Drive-by Posting

By Julianne Dalcanton | January 7, 2008 12:56 am

I’m off to the American Astronomical Meeting in Austin shortly, but had a few links and bullets to get out of my head before hitting the road.

  • This post about Female Science Professor’s worst jobs was one of the most amusinghorrifying reads of my winter break. For example:

    One summer I worked in the kitchen of a restaurant that was run by a man with a really bad temper and questionable rules to increase worker efficiency. For example, he decided that it would save time if we removed burgers from the grill with our hands instead of using implements.

  • LSST (The Large Synoptic Survey Telescope) is one of my fave current astro projects, and they just got a hefty influx of money from the Charles Simonyi Fund and from Bill Gates. LSST is a stumpy 8-m telescope that will scan the sky repeatedly with a wide-field camera, essentially making a deep, multi-color movie of the sky. The data stream is a software geek’s dream, with objects that appear and disappear, by changing brightness and/or position, and that have to be identifiable within a 30 petabyte database. The image below gives a taste of it, showing some RR Lyrae variable stars in the globular cluster M3.
  • The AAS has arranged a private screening of Real Genius. I am stoked!
  • I threw one of my kids a science-themed birthday recently (totally unprovoked on my part, I swear). We messed around with making “rockets” from film canisters, water, and Alka-Seltzer, looking through diffraction gratings, and turning red cabbage water different colors using acids and bases. And, in shades of Richard Dreyfuss in Close Encounters, I got to make a volcano cake:
    Volcano Cake
CATEGORIZED UNDER: Food and Drink, Personal, Science
  • Lab Lemming

    Why do people like putting big telescopes in the Andes, instead of Tibet or East Africa or some other high dry place?

  • Julianne

    It’s not just being high-n-dry, but also having a high fraction of laminar flow over the mountain. Thus, you usually find telescopes at the first peak on the east of a large flat plain/ocean/desert. Winds are typically from the west, and are undisturbed over the plain, then flow smoothly over the mountain, producing high quality images. When you’re in the middle of a mountain range, the air is pretty turbulent, and image quality goes down. Chile and Hawaii are perfect sites. LSST was also considering a promising site in Mexico, but the fact that Chile has a stable infrastructure for telescopes (i.e. the legality has been worked out over several decades, there are lots of trained local astronomers and telescope staff, etc) tipped the balance. You also need a place that’s remote, but that you can routinely get people and supplies to. Tibet and East Africa fail on a number of the above accounts.

  • rillian

    Wow, great cake! how did you make the volcanic ejecta?

  • tony

    Great cake! Recipe available?

  • B

    the cake reminds me of the movie ‘Close encounters’.

  • B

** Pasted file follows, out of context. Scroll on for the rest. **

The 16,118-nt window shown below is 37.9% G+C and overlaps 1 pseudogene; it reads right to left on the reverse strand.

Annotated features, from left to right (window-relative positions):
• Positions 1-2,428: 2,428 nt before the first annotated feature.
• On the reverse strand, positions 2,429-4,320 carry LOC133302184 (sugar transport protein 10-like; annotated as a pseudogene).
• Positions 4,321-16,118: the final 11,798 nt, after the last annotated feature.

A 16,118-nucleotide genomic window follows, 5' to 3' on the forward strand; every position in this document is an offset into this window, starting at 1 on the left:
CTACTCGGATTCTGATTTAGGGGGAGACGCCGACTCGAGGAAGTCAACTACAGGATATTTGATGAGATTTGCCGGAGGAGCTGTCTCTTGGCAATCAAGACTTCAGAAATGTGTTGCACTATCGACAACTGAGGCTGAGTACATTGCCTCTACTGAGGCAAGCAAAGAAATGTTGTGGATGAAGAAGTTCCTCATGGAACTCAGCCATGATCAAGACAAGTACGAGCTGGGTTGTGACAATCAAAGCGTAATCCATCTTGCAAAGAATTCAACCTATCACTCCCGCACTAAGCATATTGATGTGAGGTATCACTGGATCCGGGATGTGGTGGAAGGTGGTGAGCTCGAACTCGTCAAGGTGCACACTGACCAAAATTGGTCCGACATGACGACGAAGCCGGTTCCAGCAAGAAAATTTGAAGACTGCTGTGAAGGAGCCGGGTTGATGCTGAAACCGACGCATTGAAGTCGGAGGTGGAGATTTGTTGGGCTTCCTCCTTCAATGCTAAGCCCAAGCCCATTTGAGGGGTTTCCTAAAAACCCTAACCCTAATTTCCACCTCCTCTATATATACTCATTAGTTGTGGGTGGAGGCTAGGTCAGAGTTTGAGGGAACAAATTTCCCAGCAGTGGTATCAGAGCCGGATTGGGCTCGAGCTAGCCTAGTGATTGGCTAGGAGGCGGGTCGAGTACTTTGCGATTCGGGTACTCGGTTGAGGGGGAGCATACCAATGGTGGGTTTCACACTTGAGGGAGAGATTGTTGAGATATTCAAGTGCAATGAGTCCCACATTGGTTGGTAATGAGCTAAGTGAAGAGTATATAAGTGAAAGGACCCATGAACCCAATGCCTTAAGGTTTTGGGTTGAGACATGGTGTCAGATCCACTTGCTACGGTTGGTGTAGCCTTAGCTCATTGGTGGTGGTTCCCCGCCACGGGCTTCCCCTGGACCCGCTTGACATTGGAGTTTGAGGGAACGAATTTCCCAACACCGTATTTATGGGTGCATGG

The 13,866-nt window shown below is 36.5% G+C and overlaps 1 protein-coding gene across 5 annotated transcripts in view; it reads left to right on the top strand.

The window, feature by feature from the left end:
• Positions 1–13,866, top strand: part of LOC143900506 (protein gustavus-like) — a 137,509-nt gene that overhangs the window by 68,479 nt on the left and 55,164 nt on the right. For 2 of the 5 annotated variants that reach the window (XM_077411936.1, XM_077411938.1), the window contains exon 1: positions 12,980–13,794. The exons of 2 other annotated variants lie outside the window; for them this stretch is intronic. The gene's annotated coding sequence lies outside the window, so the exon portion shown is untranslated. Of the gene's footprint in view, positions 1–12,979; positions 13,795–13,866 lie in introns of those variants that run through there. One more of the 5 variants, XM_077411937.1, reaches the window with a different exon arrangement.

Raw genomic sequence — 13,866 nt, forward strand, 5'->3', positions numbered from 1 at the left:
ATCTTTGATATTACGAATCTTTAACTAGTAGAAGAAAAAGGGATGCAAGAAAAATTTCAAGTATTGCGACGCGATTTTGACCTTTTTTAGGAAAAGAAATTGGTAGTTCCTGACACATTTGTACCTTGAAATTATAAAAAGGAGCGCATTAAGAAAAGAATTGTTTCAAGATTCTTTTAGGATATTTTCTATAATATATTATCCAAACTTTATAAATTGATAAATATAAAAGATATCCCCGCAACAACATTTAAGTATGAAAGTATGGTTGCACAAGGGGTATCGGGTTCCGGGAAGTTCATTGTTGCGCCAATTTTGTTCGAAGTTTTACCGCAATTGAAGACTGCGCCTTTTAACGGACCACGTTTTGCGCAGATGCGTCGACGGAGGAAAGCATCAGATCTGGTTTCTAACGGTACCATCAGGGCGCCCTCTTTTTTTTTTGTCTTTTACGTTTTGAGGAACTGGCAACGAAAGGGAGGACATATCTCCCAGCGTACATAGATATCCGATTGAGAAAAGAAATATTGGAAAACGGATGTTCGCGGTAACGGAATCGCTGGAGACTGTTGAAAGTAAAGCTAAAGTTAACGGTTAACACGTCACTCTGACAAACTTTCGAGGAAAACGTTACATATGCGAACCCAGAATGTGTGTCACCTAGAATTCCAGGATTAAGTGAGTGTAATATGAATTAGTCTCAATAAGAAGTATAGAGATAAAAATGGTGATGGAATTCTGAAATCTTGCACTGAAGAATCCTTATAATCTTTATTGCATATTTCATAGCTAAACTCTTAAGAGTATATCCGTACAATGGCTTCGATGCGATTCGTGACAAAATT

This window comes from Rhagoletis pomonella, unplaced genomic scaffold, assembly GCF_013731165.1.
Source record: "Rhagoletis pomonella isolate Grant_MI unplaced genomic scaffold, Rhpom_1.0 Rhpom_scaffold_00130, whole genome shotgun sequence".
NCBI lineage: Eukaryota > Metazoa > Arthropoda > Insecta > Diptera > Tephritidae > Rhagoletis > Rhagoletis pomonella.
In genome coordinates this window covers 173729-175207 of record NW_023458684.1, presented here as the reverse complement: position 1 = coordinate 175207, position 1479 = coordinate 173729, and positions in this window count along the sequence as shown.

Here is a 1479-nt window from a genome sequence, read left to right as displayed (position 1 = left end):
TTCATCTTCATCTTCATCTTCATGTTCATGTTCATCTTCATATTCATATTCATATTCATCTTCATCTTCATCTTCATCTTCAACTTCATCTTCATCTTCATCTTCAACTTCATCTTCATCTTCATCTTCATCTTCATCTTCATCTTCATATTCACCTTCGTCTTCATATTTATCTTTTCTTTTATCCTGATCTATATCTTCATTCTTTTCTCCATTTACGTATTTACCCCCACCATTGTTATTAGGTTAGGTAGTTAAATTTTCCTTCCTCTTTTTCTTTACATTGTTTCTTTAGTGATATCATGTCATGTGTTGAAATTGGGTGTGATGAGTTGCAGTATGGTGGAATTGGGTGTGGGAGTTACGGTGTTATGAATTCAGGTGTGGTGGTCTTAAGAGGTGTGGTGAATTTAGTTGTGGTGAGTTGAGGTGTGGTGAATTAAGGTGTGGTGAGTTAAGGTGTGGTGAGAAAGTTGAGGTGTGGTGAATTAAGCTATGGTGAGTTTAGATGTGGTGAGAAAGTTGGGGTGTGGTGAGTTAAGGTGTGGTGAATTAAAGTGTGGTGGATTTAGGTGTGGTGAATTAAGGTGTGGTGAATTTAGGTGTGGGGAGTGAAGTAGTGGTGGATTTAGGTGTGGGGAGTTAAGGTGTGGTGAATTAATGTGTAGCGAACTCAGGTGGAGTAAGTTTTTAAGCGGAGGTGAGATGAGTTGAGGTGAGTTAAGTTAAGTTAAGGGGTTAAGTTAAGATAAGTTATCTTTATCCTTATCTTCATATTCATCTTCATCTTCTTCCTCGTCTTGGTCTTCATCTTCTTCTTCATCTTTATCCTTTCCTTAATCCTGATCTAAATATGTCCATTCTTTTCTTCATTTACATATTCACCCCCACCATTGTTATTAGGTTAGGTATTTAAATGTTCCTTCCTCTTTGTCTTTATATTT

photo You sure you haven’t heard any alien’s voices lately? (sorry for the drive-by commenting)

  • astropixie

    i want someone to throw me a science-themed birthday party!

    see you in austin!

  • Julianne

    The cake was two 6″ rounds stacked on two 8″ rounds, stacked on two 9″ rounds, with frosting in between. A 9″ and 6″ round have nearly the same area as two 8″ rounds, so you can just triple a normal recipe. (For the cake layers, I used the sour cream chocolate recipe from Rosie’s Bakery All-Butter, Fresh Cream, Sugar-Packed, No-Holds-Barred Baking Book — Rosie’s was (is?) a killer bakery in Cambridge from back when I was an undergrad). Frosting was a sour cream ganache (mix nearly equal parts of room temperature sour cream and melted bittersweet chocolate), which is fairly sturdy. I used a long serated knife and a lazy susan to slice down the sides to make the cone, before frosting the whole thing. The vertical Devil’s Tower stripes were made with a standard Wilton cake decorating tool after the frosting firmed up a tad. Chocolate sprinkles and crushed mint oreos made the rocks and ash. The lava was made from a standard hard-candy base (water+sugar+corn syrup, boiled until it reached 295 degrees F, then poured into a Pyrex measuring cup with some food coloring — you could also melt Jolly Ranchers). I then poured streaks of the molten candy onto a big sheet of foil to harden. After the candy cools, it can be peeled off and jammed into the frosting. If I had to do it again, I’d flavor the candy, because kids were way more interested in it than I’d anticipated.

    And B — My mind was definitely on Close Encounters when I was squatting down scraping the sides, my nose about 2 inches away from the cake. We’ll see what happens next time I have mashed potatoes…

  • Dave S.

    The AAS has arranged a private screening of Real Genius. I am stoked!

    I am jealous…is Val Kilmer showing up?

  • Count Iblis

    The problem is: How to eat that cake without looking like this afterwards. :)

  • B

    Hi Count: Thanks, I feel much slimmer now. – B.

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  • Cynthia

    The party sounds great! I just wandered here through who knows what series of links but thought you might like to know about the “Special Effects Cookbook : easy to create recipes for food that smokes, erupts, moves, sings, glows, talks, cracks, pops, and swims!” It includes a volcano that erupts. Most of it relies on dry ice, effervescence, and other simple tricks but it’s still pretty thought provoking for kids.

    Now I’m off to follow some of your links.

  • Hydrolyze

    Just wanted to say hello all. This is my first post.

    I expect to learn a lot here.


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